The General Electric Co. (GE) logo is displayed inside a test tunnel at the GE Aviation Test Operations facility in Peebles, Ohio, U.S., on Tuesday, April 14, 2015. General Electric Co. (GE) is scheduled to release earnings figures on April 17. Photographer: Luke Sharrett/Bloomberg via Getty Images


Even more cuts are coming to General Electric.

The company will cut 12,000 jobs in its GE Power division because of dwindling demand for fossil fuels such as coal and natural gas.  The company says the cuts to both office and production jobs, will help "right-size" GE Power, as traditional power markets, and volume of the fuels that power them, decline.

In a statement, GE Power CEO Russell Stokes called it a "painful but necessary" decision, but one that will save GE about $1 billion in 2018.  "GE Power will remain a work in progress in 2018," he said.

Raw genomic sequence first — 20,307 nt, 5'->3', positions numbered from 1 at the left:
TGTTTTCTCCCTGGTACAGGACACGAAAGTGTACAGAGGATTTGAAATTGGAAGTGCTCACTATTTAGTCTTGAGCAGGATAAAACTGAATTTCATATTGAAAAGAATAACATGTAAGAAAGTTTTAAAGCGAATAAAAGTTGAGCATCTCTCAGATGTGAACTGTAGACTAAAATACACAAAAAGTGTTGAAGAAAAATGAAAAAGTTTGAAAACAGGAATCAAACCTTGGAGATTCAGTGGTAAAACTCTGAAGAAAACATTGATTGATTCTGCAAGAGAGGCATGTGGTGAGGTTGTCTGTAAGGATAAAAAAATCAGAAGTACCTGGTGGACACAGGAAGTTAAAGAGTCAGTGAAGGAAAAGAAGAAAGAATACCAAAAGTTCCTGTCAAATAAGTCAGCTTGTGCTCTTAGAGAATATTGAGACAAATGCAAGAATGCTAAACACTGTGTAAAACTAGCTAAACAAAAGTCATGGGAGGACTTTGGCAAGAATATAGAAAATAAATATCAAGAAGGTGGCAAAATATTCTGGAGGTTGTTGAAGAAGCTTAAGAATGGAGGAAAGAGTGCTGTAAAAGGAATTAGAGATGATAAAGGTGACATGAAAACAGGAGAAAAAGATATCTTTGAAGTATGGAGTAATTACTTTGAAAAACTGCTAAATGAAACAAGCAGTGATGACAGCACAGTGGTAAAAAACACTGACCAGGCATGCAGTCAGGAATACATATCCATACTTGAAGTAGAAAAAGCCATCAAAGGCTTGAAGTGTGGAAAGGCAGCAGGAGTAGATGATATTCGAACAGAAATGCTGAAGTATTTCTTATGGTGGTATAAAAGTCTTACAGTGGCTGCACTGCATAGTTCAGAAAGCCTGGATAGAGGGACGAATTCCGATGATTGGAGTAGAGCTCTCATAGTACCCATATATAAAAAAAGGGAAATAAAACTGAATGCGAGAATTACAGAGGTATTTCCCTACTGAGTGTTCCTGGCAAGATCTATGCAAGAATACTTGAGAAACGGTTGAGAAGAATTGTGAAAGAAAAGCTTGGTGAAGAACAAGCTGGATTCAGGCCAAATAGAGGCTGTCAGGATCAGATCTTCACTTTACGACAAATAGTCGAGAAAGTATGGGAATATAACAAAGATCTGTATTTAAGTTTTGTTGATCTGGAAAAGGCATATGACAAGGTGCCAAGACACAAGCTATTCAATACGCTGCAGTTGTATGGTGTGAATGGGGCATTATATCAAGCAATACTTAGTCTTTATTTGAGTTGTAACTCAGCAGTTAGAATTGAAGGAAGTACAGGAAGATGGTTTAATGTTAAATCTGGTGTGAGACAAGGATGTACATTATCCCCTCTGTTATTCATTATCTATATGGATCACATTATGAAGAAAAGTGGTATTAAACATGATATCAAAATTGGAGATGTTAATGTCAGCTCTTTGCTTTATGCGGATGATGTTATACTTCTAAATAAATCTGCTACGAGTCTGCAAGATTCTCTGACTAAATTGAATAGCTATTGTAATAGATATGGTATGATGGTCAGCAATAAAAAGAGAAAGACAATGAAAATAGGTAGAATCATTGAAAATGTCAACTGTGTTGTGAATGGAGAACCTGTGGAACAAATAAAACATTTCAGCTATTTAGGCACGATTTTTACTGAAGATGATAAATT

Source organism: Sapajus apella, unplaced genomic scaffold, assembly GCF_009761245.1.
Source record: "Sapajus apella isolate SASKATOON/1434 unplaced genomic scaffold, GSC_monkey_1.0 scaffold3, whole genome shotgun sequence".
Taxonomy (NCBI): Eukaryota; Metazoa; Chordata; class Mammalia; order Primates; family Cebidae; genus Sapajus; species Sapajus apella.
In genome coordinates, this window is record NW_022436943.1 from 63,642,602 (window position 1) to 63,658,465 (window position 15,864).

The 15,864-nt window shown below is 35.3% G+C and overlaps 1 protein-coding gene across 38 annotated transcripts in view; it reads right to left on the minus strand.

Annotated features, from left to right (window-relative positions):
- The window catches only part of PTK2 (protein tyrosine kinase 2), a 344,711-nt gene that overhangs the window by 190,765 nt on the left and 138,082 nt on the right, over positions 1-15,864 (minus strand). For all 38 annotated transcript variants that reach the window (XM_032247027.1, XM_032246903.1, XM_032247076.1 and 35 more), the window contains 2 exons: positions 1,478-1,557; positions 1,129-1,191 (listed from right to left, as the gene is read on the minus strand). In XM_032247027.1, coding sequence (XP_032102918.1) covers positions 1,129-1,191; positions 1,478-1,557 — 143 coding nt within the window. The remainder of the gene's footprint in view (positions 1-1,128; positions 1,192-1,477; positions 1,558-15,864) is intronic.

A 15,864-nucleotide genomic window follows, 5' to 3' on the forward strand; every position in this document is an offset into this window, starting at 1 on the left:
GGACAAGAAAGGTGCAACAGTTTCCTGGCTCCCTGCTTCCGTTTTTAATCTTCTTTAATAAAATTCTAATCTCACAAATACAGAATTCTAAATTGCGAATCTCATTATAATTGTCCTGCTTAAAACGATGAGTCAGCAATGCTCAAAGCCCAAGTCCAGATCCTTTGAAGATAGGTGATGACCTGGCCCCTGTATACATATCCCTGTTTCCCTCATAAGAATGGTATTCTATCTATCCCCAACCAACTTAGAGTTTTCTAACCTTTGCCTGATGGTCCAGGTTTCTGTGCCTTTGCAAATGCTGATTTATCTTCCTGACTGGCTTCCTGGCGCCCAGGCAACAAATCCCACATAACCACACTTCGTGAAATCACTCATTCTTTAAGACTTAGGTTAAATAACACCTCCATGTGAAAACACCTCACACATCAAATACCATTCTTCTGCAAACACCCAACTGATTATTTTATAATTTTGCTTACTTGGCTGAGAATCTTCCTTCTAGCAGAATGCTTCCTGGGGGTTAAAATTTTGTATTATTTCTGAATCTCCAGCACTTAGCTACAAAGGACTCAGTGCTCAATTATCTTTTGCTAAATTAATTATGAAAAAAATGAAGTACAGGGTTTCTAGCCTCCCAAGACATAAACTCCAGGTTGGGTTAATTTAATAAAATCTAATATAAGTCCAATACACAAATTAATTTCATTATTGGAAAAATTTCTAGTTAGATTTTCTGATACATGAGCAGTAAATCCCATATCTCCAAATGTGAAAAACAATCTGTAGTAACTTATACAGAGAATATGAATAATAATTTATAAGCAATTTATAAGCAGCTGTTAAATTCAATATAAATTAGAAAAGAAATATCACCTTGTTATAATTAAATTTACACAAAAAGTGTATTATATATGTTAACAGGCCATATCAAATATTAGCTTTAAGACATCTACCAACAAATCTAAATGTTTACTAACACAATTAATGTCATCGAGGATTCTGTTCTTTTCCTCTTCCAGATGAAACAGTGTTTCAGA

"Trying to pinpoint the businesses that will turn around the company is going to be difficult to do," said WGY financial analyst Dennis Fagan of Fagan Associates in Troy.

The news follows word that 45-hundred jobs will be eliminated in Europe as part of CEO John Flannery's plans to cut costs. Here in Schenectady, the company has announced three rounds of layoffs in the last year, including a reduction of 75 salaried positions.

Asked about the impact on GE's stock, Fagan said he feels it will be "dead in the water" for a while. "If you want to buy into GE, you'd better do it two or three times, and then it's going to take a while to turn it around."

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